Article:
By Indiewire | Indiewire November 21, 1996 at 2:00AM
Seven Questions For Stellan Skarsgard And Emily Watson Of "Breaking The Waves"
by Mark L. Feinsod
Lars von Trier's "Breaking The Waves" is about a man
who becomes paralyzed in an accident and then urges his wife to take a lover. It features intense
performances from its two lead actors, Emily Watson
(who plays Bess) and Stellan Skarsgard (in the role of Jan). When I arrived
for my interview with them, both Skarsgard and I arrived a little early. We
had a pleasant chat about the Internet, Sweden, Prague, and the rock band
Clawfinger until the formal discussion began once Watson arrived.
indieWIRE: Can each of you briefly sum up your characters in "Breaking
Emily Watson: Bess is.... a very naive, openhearted, loving, religious nut
who is saner than everybody else.
Stellan Skarsgard: Jan is a guy who's been around quite a lot, I guess,
working on oil rigs all over the world. Very much to his own surprise, he
falls in love with a strange girl from this little religious community on the
Western coast of Scotland.
iW: What do you think binds the two together as they're outwardly so
different from each other?
Watson: Love [laughs]. Bess just has a totally open heart, and Jan is the first
person who doesn't see her as the village idiot, as some simple back-woods
girl. He actually recognizes what a wonderful, free, open spirit she has, and
he's great: he's this big gorgeous guy [laughs again].
Skarsgard: I'm not sure if Jan knows why he loves Bess and I don't think he really
understands her, but he's taken by the power of her love and the beauty of
this person.... this.... unbelievable goodness, since she's so different from
every other girl he's met. His love is pure and true.
iW: Do you think Bess would be essentially the same person had she not grown
up in such an isolated environment?
Watson: Well, she's the exception that proves the rule. I mean, everybody else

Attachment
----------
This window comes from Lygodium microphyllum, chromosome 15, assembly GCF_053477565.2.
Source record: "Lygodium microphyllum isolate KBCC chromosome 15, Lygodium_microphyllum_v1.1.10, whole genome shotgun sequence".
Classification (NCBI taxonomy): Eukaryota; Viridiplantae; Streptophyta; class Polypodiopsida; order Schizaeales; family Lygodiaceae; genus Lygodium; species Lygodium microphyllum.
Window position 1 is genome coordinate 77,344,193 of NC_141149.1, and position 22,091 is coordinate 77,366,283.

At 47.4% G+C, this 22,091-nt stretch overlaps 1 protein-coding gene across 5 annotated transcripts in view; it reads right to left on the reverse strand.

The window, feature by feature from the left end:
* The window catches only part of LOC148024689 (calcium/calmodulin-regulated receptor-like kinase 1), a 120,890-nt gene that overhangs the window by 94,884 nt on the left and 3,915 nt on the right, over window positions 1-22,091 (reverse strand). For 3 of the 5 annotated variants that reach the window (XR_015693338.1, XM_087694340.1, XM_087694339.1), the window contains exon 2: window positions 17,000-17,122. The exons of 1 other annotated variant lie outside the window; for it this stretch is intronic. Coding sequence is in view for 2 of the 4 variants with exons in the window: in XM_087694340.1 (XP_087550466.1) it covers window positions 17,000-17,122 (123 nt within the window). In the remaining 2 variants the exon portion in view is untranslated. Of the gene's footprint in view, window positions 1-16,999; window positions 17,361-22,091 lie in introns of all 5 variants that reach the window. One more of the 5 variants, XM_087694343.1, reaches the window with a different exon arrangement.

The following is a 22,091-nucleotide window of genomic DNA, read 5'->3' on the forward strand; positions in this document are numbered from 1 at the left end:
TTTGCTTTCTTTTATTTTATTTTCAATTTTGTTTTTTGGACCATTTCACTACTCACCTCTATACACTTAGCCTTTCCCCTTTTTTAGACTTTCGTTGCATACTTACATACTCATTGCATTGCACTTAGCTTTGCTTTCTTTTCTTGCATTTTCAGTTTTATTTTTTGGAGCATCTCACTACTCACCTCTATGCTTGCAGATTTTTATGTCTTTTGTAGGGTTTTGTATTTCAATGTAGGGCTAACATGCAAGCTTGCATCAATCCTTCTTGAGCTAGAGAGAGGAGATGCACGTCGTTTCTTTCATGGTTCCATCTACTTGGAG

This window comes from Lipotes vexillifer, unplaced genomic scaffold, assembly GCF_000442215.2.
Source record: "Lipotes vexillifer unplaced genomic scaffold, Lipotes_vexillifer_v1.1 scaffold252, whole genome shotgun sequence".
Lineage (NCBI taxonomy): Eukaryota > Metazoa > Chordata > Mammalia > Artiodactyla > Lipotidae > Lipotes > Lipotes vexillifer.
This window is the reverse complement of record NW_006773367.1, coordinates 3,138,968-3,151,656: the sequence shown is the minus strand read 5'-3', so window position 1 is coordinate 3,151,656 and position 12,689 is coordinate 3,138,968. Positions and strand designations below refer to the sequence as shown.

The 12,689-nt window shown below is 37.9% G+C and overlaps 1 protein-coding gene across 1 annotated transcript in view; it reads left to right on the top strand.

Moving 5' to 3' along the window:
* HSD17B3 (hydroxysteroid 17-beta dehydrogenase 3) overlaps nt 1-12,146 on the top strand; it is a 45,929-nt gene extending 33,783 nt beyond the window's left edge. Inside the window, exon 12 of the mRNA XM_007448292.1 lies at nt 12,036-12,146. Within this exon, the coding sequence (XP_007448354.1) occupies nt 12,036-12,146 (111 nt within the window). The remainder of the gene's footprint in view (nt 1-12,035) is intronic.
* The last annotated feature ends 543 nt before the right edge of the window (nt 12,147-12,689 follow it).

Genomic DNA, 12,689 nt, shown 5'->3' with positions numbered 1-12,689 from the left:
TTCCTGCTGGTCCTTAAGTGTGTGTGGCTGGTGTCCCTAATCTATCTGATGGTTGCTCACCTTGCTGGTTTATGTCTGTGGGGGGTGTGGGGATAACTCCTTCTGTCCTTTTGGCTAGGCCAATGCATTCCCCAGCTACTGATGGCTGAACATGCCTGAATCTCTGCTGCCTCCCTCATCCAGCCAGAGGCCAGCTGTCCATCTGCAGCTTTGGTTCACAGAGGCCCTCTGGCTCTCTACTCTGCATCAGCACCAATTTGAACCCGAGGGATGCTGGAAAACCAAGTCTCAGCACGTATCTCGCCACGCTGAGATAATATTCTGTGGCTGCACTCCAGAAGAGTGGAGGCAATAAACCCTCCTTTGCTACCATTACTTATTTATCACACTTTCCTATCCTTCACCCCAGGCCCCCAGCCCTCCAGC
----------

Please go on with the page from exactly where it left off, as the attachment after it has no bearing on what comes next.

there is buttoned-up, repressed, kind of.... prejudiced, and she's like the
changeling child somehow, because she hasn't taken on board any of that....
close-mindedness. So if she'd been brought up in.... yes, of course, you
know.... where you're brought up informs you in some way, but I think she
would've been as free as she is wherever.
iW: Even is she's grown up in New York or London, or where ever?
Watson: Yeah, but.... I don't know.... I think she'd probably get run over on the
first day [everybody laughs], she'd look the wrong way or something.
iW: How do you think Jan, who's more worldly than the Scottish villagers, was
able to fit into the strict community which bess was from and in which the
Skarsgard: I don't think he fitted into the community at all. He just didn't care
for it, or about it. I mean, he was a part of it, he just stepped around it.
I don't think he would ever sort of settle in that community. He tolerated
iW: Here's a question for both of you. Since it's never addressed in the
movie, did you make a story about how Jan and Bess met?
Skarsgard: Emily has a very good story on that.
Watson: My theory is that Bess was working in a hotel bar, cleaning or, you know,
serving or something. Jan came in and she.... sort of.... she'd had this pact
with God that said that if a man comes in and walks over to that window and
picks up that chair and sits on it, then orders this particular pint, then
touches that wall..... you know, there's a whole sequence of events, and this
is the sign from God saying this is the man in your life. Jan walked in and
did all of those things, so that was the sign from God. So she went and just
bowled him over.
iW: Do you think maybe she said that in the voice of god that she had when
she spoke to herself?
Watson: Well, she probably laid it out and said, "Is that okay?" and he probably
iW: And what do you think their courtship was like?
Watson: I think Bess probably did all of the running. [breaks into laughter]
Watson: She probably said on the second date that she wanted to marry him.
Skarsgard: I think that Bess was probably one step ahead.